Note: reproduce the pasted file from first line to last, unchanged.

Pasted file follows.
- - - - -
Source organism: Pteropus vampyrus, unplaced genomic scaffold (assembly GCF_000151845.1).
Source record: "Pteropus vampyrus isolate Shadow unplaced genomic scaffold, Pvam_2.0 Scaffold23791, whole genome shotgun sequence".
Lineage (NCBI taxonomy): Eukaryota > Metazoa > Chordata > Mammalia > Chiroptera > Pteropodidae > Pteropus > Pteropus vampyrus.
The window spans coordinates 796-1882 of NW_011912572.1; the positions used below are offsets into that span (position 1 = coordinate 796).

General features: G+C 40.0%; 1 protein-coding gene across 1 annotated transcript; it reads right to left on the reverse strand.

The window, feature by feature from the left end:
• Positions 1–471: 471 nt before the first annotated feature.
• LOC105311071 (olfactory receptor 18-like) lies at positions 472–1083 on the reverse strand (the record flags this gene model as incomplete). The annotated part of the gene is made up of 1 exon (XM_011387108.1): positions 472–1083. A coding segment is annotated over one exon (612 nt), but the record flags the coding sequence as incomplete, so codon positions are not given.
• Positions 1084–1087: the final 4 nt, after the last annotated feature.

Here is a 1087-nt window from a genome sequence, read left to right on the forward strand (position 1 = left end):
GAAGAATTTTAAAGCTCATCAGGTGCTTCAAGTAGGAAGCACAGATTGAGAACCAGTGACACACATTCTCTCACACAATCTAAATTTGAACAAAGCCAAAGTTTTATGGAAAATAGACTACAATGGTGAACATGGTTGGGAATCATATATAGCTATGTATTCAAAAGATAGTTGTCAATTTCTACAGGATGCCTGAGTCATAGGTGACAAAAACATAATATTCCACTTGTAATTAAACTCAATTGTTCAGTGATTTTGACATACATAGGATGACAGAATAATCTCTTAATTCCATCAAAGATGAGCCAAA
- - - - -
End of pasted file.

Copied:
Source organism: Pteropus vampyrus, unplaced genomic scaffold (assembly GCF_000151845.1).
Source record: "Pteropus vampyrus isolate Shadow unplaced genomic scaffold, Pvam_2.0 Scaffold23791, whole genome shotgun sequence".
Lineage (NCBI taxonomy): Eukaryota > Metazoa > Chordata > Mammalia > Chiroptera > Pteropodidae > Pteropus > Pteropus vampyrus.
The window spans coordinates 796-1882 of NW_011912572.1; the positions used below are offsets into that span (position 1 = coordinate 796).

General features: G+C 40.0%; 1 protein-coding gene across 1 annotated transcript; it reads right to left on the reverse strand.

The window, feature by feature from the left end:
• Positions 1–471: 471 nt before the first annotated feature.
• LOC105311071 (olfactory receptor 18-like) lies at positions 472–1083 on the reverse strand (the record flags this gene model as incomplete). The annotated part of the gene is made up of 1 exon (XM_011387108.1): positions 472–1083. A coding segment is annotated over one exon (612 nt), but the record flags the coding sequence as incomplete, so codon positions are not given.
• Positions 1084–1087: the final 4 nt, after the last annotated feature.

Here is a 1087-nt window from a genome sequence, read left to right on the forward strand (position 1 = left end):
GAAGAATTTTAAAGCTCATCAGGTGCTTCAAGTAGGAAGCACAGATTGAGAACCAGTGACACACATTCTCTCACACAATCTAAATTTGAACAAAGCCAAAGTTTTATGGAAAATAGACTACAATGGTGAACATGGTTGGGAATCATATATAGCTATGTATTCAAAAGATAGTTGTCAATTTCTACAGGATGCCTGAGTCATAGGTGACAAAAACATAATATTCCACTTGTAATTAAACTCAATTGTTCAGTGATTTTGACATACATAGGATGACAGAATAATCTCTTAATTCCATCAAAGATGAGCCAAA